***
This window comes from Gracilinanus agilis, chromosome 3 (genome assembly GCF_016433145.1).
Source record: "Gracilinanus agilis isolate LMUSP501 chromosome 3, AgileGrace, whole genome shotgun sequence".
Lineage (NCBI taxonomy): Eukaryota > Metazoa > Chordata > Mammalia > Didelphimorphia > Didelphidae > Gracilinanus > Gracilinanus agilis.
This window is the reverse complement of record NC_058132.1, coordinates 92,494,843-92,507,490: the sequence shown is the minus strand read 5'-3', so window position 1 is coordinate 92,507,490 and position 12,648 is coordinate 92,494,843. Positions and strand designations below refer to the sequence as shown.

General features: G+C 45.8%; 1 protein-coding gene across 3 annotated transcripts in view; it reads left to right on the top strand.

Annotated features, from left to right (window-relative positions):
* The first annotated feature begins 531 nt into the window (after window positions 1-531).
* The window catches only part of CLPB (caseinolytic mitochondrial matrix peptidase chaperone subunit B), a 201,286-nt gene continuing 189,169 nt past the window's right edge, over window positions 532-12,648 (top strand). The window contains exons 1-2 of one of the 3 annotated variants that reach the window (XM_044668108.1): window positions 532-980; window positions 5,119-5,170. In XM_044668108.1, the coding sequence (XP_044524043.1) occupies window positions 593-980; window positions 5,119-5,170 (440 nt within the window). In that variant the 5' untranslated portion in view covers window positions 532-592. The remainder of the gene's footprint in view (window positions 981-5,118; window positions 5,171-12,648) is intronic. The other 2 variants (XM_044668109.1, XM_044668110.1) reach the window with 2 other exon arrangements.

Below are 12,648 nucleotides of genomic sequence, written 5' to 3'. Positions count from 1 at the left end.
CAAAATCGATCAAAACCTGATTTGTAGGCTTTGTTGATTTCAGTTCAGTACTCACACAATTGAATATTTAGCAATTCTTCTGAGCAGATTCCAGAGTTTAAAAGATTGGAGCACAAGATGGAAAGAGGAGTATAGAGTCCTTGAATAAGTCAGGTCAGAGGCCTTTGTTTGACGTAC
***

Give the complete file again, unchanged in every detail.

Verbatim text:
This window comes from Gracilinanus agilis, chromosome 3 (genome assembly GCF_016433145.1).
Source record: "Gracilinanus agilis isolate LMUSP501 chromosome 3, AgileGrace, whole genome shotgun sequence".
Lineage (NCBI taxonomy): Eukaryota > Metazoa > Chordata > Mammalia > Didelphimorphia > Didelphidae > Gracilinanus > Gracilinanus agilis.
This window is the reverse complement of record NC_058132.1, coordinates 92,494,843-92,507,490: the sequence shown is the minus strand read 5'-3', so window position 1 is coordinate 92,507,490 and position 12,648 is coordinate 92,494,843. Positions and strand designations below refer to the sequence as shown.

General features: G+C 45.8%; 1 protein-coding gene across 3 annotated transcripts in view; it reads left to right on the top strand.

Annotated features, from left to right (window-relative positions):
* The first annotated feature begins 531 nt into the window (after window positions 1-531).
* The window catches only part of CLPB (caseinolytic mitochondrial matrix peptidase chaperone subunit B), a 201,286-nt gene continuing 189,169 nt past the window's right edge, over window positions 532-12,648 (top strand). The window contains exons 1-2 of one of the 3 annotated variants that reach the window (XM_044668108.1): window positions 532-980; window positions 5,119-5,170. In XM_044668108.1, the coding sequence (XP_044524043.1) occupies window positions 593-980; window positions 5,119-5,170 (440 nt within the window). In that variant the 5' untranslated portion in view covers window positions 532-592. The remainder of the gene's footprint in view (window positions 981-5,118; window positions 5,171-12,648) is intronic. The other 2 variants (XM_044668109.1, XM_044668110.1) reach the window with 2 other exon arrangements.

Below are 12,648 nucleotides of genomic sequence, written 5' to 3'. Positions count from 1 at the left end.
CAAAATCGATCAAAACCTGATTTGTAGGCTTTGTTGATTTCAGTTCAGTACTCACACAATTGAATATTTAGCAATTCTTCTGAGCAGATTCCAGAGTTTAAAAGATTGGAGCACAAGATGGAAAGAGGAGTATAGAGTCCTTGAATAAGTCAGGTCAGAGGCCTTTGTTTGACGTAC